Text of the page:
The October 2023 issue of Fish Farmer is out now
The October issue of Fish Farmer magazine is out now online and you can read or download it here.
Our cover story this month focuses on seaweed farming, an industry that is already huge in Asia and offers a fascinating potential in Europe and the UK especially. But what are the barriers that will need to be overcome to realise that potential?
We also report on the European Aquaculture Society’s annual conference in Vienna. Holding the conference in land-locked Austria offered a reminder that aquaculture is not just about the marine economy – freshwater fish farming is part of the food system too and it will need to thrive if Europe is to achieve improved food security.
As those attending the conference discovered, traditional pond farming is highly sustainable, but climate change and economics are proving very problematic for this sector. You can read more about the conference in our report, starting on page 34.
The freshwater theme continues with our feature on trout farming which finds that these farmers are facing many of the same challenges as the much larger salmon sector.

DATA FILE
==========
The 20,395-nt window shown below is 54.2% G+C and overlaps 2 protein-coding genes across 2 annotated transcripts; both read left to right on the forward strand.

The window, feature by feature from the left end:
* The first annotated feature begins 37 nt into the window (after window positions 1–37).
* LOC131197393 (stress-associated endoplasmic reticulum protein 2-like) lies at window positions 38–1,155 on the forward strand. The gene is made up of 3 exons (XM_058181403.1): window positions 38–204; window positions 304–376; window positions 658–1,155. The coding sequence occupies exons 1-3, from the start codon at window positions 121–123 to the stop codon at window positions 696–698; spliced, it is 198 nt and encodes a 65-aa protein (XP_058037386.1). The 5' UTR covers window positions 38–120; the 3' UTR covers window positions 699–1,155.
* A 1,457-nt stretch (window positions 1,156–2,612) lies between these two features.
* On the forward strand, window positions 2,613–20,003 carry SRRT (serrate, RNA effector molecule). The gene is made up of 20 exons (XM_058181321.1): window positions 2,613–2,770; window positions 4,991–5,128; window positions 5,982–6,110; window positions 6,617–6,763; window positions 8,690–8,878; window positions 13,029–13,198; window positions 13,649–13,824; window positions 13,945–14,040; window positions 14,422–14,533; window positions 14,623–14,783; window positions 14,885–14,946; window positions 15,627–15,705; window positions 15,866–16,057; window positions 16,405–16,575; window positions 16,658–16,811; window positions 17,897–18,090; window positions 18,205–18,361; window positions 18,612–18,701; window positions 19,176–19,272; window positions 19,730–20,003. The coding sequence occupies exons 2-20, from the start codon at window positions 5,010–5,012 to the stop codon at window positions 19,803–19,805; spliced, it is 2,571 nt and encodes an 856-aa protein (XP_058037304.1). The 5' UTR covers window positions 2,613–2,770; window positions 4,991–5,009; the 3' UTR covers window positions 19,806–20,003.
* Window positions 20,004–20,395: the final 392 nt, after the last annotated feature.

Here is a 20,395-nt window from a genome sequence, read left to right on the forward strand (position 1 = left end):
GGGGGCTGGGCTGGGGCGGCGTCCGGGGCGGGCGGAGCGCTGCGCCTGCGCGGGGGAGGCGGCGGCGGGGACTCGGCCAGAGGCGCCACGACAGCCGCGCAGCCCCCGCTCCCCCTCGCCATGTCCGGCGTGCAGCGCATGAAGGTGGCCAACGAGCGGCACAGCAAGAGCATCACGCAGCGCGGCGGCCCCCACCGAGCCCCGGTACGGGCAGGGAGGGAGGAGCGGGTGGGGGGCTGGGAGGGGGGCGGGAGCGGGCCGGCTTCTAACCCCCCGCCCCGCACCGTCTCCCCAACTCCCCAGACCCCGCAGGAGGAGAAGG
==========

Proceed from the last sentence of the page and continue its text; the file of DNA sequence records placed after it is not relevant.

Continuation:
Meanwhile, as Salmon Scotland’s Tavish Scott writes in his column this month, although this has been another difficult year for salmon farming, the latest survival rates indicate that solutions are being found despite warming seas.
You can also read a round-up of the latest developments in land based farming and hatcheries. Investment continues around the world in facilities to grow salmon – and other species – to harvest size without ever placing them in the sea. Technical difficulties and rising costs for a number of these have, however, demonstrated that combining new technology with biology is a risky business.
The October issue of Fish Farmer also features the concept of the circular economy, with a profile of EcoFishCircle – a company that aims to use waste from fish production to help create fish feed – and an article from BlueBio’s Ingeborg Korme on the regulatory issues in Europe that are holding back the development of a truly circular food system.